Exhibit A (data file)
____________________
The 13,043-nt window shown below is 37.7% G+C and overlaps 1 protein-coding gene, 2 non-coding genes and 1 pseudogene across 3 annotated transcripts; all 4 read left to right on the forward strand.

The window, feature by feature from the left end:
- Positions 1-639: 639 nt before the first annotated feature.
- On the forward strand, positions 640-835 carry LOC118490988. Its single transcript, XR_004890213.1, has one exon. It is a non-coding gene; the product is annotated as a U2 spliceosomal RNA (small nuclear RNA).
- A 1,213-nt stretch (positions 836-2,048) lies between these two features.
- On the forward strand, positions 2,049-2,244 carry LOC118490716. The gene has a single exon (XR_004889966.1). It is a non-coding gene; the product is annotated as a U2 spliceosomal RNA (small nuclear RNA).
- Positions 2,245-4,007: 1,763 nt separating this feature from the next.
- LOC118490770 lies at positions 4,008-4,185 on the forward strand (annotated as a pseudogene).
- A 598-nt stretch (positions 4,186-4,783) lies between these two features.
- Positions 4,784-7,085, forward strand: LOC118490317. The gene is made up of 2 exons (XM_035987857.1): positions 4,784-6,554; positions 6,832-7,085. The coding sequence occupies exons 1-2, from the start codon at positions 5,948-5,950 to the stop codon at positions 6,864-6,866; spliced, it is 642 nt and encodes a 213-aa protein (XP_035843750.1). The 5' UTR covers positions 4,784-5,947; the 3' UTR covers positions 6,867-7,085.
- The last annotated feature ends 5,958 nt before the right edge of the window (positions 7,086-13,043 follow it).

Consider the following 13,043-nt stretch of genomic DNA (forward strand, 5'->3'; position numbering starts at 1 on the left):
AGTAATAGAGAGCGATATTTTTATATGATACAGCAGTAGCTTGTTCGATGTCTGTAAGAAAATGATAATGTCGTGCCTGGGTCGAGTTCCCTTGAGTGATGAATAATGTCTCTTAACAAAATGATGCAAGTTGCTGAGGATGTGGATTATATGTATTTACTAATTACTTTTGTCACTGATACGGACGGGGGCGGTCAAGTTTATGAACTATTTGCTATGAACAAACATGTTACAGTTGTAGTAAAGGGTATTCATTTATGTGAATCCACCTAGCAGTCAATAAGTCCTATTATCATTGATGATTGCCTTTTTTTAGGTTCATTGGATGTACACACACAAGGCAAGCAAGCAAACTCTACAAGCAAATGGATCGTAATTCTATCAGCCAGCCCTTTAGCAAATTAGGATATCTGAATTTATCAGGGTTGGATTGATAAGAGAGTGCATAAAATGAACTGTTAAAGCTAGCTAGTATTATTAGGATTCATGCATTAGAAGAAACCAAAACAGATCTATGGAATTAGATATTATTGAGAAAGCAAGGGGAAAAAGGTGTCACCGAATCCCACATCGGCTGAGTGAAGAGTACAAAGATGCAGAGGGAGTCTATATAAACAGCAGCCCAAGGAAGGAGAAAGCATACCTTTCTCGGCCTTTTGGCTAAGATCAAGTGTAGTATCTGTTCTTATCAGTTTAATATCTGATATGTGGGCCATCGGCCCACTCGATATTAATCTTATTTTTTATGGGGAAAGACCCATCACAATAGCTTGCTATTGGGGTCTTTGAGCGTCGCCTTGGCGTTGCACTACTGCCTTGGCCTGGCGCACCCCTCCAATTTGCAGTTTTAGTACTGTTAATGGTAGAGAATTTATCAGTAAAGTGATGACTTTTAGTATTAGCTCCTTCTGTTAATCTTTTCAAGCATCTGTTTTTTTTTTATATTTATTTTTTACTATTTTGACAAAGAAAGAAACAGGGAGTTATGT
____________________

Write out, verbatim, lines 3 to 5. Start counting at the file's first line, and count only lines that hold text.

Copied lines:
- Positions 1-639: 639 nt before the first annotated feature.
- On the forward strand, positions 640-835 carry LOC118490988. Its single transcript, XR_004890213.1, has one exon. It is a non-coding gene; the product is annotated as a U2 spliceosomal RNA (small nuclear RNA).
- A 1,213-nt stretch (positions 836-2,048) lies between these two features.